For some time at ISE — just like in the market that the fair represents, of course—a dual trend has been noted: on one end is simplifying and integrating everything into the design phase of the product, in which the “machine” nearly loses the magnitude of a single product to enter into a system; consequently, the client ends up purchasing a complete solution that is integrated to the source, nearly plug & play, that also greatly simplifies the work of the Systems Integrator.
Many then ask themselves what the future holds for the professional who designs a unified installation, integrating products from different companies within it and causing them to dialogue with each other. Will the work of the Systems Integrator change? Or will it maybe tend to converge with a different figure that is closer to a consultant than a technician?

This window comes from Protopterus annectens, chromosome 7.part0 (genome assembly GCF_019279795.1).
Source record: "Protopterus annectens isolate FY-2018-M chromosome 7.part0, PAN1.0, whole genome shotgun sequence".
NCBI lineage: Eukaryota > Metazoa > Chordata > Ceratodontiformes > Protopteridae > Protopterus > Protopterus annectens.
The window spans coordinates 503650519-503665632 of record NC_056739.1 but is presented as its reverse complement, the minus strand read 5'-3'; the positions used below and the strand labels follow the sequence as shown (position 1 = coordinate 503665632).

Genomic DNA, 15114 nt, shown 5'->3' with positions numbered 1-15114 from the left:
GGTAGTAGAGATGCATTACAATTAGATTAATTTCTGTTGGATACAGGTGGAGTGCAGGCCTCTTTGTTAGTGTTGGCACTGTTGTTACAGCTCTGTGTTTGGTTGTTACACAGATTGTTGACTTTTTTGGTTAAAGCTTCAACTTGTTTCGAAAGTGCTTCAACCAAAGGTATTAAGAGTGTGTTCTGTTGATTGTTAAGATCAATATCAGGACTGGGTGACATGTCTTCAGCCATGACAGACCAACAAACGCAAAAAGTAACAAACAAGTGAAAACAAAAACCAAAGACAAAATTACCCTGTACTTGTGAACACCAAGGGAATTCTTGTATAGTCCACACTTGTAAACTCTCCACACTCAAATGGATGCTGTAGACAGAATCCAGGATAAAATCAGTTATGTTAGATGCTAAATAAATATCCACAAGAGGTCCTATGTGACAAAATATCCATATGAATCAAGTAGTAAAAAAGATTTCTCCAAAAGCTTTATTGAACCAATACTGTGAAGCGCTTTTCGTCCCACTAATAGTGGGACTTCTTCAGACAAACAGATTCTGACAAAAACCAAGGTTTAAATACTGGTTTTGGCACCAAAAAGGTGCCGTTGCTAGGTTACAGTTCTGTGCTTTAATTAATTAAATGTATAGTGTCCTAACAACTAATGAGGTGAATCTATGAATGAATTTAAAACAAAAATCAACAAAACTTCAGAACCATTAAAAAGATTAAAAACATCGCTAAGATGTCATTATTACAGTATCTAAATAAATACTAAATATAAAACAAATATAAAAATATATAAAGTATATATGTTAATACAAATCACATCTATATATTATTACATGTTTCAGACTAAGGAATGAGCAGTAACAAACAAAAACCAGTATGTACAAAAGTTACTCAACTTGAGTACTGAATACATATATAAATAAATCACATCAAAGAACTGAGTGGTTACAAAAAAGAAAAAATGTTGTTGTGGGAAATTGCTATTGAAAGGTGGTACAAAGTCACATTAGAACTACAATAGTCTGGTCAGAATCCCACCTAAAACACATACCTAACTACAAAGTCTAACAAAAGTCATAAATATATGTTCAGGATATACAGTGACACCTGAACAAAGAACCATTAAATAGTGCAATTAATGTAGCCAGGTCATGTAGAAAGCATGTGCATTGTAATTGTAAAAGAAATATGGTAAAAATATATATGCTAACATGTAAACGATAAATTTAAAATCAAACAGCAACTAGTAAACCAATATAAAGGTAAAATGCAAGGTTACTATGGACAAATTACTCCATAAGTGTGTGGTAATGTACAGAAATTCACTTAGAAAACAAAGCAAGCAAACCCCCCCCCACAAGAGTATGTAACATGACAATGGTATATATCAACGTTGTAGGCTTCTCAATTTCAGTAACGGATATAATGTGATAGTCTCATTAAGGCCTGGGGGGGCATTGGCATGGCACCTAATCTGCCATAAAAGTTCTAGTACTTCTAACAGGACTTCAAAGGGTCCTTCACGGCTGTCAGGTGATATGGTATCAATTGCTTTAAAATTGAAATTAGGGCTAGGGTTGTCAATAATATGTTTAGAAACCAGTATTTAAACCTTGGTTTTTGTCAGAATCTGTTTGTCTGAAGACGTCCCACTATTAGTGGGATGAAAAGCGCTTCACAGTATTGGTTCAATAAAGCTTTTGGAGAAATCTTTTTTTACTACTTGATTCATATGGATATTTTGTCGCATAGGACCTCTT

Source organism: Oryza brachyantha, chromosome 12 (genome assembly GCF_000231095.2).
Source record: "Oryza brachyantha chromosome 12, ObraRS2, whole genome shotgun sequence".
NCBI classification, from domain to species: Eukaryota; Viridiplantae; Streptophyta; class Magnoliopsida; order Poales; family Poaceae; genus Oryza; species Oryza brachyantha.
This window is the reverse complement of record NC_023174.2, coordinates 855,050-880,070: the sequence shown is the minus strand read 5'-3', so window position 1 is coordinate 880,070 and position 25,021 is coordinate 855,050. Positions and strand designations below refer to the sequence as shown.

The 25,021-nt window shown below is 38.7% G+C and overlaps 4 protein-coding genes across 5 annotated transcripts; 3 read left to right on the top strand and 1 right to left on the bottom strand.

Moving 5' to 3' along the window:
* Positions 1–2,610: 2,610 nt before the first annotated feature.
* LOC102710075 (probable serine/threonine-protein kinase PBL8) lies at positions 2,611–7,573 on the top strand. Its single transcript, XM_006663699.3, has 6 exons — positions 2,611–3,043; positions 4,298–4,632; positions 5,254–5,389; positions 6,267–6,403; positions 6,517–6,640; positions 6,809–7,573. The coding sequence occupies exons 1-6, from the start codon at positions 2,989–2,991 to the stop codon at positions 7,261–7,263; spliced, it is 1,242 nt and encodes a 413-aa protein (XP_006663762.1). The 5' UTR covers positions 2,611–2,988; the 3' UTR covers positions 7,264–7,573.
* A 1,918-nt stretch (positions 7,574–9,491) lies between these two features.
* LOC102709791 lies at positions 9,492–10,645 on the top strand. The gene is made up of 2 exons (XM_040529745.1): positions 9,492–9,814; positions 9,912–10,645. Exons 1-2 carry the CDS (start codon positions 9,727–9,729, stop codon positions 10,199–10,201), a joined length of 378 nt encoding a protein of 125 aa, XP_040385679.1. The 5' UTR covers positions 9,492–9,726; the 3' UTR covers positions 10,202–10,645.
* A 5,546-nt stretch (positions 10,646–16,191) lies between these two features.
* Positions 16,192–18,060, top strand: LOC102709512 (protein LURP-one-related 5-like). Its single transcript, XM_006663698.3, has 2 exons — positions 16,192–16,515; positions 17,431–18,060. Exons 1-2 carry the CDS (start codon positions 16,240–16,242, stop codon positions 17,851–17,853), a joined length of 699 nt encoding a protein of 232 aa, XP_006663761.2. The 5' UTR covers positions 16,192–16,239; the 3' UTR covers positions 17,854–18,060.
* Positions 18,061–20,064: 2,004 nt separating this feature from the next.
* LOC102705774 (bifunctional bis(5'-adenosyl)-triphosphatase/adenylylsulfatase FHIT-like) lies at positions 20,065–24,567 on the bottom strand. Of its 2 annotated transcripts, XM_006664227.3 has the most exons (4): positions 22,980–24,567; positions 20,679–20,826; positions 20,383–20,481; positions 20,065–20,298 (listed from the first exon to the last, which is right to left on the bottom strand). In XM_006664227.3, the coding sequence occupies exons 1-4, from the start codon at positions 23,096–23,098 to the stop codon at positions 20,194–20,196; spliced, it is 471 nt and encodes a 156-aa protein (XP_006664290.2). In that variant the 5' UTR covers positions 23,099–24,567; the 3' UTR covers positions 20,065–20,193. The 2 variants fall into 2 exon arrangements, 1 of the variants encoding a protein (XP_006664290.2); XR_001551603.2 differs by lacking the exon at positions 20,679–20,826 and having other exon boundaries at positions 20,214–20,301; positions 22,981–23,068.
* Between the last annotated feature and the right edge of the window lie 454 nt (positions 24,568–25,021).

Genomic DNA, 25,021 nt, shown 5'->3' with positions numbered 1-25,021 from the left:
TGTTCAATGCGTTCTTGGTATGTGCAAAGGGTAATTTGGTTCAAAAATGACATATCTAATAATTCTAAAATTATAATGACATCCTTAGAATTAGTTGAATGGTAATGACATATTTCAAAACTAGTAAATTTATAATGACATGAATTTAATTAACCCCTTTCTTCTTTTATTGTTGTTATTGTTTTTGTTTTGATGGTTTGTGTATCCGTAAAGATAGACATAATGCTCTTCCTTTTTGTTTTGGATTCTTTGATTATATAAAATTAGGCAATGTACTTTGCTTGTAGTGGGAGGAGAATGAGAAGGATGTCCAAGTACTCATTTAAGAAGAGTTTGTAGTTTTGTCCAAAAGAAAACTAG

Professionals will certainly have to rethink their approach, even if companies find it very important to underline that, in their business models, the systems integrator will never be outdated and certainly not passed over. Indeed, they specify that they themselves, their distributors and offices in the territory, will never be able to monitor the territory as an agent can, for example, and that instead the next step must be to further tighten collaboration and hone strategies, in order to work in a synergistic manner with the client.
In any case, though both Systems Integrators and companies already know this, it will be useful to cultivate contacts with professional end users, with an approach for sharing the solution and the project.